April 23, 2014

We need better mobile multitasking

The dominant trend in mobile design is to make apps completely immersive and tactile. Almost every new app I see has the same design philosophy: big text and photos, usually one per screen, that you can page through with the flick of a finger.

These next generation apps are beautiful, but they don’t address my biggest mobile usability concern: multitasking. In many ways, current design trends are moving in the opposite direction — every app experience is full screen, completely taking over my device and ignoring the app I was using previously.

Whenever I need to do research or genuinely use two apps simultaneously, I still have to go back to my laptop (despite being a poster child for embracing mobile). I think the mobile OS that figures out a multitasking interface that is as efficient as PCs will gain much wider adoption on tablets. It may even reinvigorate tablet sales by expanding the use cases for post-PC devices.

I personally want a tabbed interface for apps on my tablet like I have for sites in my web browser. I am in the minority based on current mobile design trends, but I care more about the utility of transitioning between apps quickly than I do about the size of my photos.

As an engineer, it is interesting to observe the nuanced differences between desktop browsers and mobile apps as it relates to user interface. I am not talking about HTML vs. native code, but which parts of the interface are in the developer’s control vs. the end user’s control.

Web browsers are distinctly about user control. As the end user, I control the size of the window. I can right click on a link and control whether it opens in the same tab or a new tab. I can install plugins that directly manipulate apps written by other people. I can highlight anything I see and copy it to the clipboard. As a developer, you have to try really hard to disable these behaviors, and in most cases, it is impossible to do so.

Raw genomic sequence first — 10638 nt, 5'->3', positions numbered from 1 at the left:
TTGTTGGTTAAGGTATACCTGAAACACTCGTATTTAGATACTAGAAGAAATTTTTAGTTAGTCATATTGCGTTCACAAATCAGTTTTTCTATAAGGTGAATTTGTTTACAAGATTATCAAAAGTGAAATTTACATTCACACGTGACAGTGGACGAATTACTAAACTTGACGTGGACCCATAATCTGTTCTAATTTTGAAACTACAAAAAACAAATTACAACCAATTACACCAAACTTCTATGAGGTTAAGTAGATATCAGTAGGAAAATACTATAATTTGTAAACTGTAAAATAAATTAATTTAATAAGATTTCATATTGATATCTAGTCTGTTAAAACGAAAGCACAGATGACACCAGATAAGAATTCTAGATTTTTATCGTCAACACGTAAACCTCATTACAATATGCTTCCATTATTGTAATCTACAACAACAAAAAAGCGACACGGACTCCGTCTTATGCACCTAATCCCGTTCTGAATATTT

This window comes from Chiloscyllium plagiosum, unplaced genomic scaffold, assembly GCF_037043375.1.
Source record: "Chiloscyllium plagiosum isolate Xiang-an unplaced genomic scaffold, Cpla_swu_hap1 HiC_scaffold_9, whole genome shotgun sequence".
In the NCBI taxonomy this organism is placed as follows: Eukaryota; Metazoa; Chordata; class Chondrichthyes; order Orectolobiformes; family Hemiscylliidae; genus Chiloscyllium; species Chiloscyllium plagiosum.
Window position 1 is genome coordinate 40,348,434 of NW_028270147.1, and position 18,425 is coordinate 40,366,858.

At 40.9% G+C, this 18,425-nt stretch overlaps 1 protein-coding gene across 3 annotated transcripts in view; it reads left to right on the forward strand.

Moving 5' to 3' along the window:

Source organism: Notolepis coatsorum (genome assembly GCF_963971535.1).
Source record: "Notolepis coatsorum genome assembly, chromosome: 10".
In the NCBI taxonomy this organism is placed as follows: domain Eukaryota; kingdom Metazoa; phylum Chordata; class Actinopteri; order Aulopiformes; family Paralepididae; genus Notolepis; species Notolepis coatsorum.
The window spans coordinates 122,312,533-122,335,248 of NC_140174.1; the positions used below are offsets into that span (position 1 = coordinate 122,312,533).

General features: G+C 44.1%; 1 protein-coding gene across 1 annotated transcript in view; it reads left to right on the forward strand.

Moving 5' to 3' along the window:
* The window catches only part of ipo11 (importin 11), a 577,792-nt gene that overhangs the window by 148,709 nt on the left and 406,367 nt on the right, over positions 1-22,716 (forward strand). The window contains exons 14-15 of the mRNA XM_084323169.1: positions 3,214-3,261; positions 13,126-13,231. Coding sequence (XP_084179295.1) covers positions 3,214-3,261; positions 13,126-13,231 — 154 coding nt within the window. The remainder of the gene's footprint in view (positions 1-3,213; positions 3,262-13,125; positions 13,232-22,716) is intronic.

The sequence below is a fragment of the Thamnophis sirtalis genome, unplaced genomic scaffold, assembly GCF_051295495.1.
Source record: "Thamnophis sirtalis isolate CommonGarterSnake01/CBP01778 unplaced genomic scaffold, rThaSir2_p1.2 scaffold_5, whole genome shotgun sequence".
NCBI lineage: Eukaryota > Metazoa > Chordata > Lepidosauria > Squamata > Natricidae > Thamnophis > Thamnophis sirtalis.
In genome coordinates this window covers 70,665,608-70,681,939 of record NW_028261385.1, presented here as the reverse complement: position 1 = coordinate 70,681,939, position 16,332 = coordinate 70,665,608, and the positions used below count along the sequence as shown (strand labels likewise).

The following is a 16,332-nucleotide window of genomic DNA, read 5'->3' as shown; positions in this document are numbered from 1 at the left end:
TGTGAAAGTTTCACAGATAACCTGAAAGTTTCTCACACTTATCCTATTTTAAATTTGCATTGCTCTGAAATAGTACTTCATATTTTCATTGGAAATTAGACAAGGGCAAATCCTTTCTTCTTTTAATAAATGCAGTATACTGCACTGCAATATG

Mobile apps have taken the opposite approach for a combination of technical and product design reasons. Everything is in the developer’s control. Text isn’t selectable unless the developer decides it is. When a user clicks on a link or a button, the developer gets to choose what happens. Whenever I click on an address on my iPad, it automatically opens in Apple Maps even though I use Google Maps exclusively (I am admittedly biased). As the end user, I have absolutely no control over any these behaviors.

I think multitasking is a natural side effect of operating systems that offer greater end user control. PC-like windowed interfaces are clearly not the right choice for tablets, but we need something better than we have now (and no, Android intents aren’t even close to enough).

I think it will require a philosophical shift from where we are now, taking some control out of the hands of app developers and putting it back in the hands of the end user so she can control what apps are on her screen at the same time. I think doing so would put the final nail in the coffin for PCs and make my tablet a true replacement for my laptop.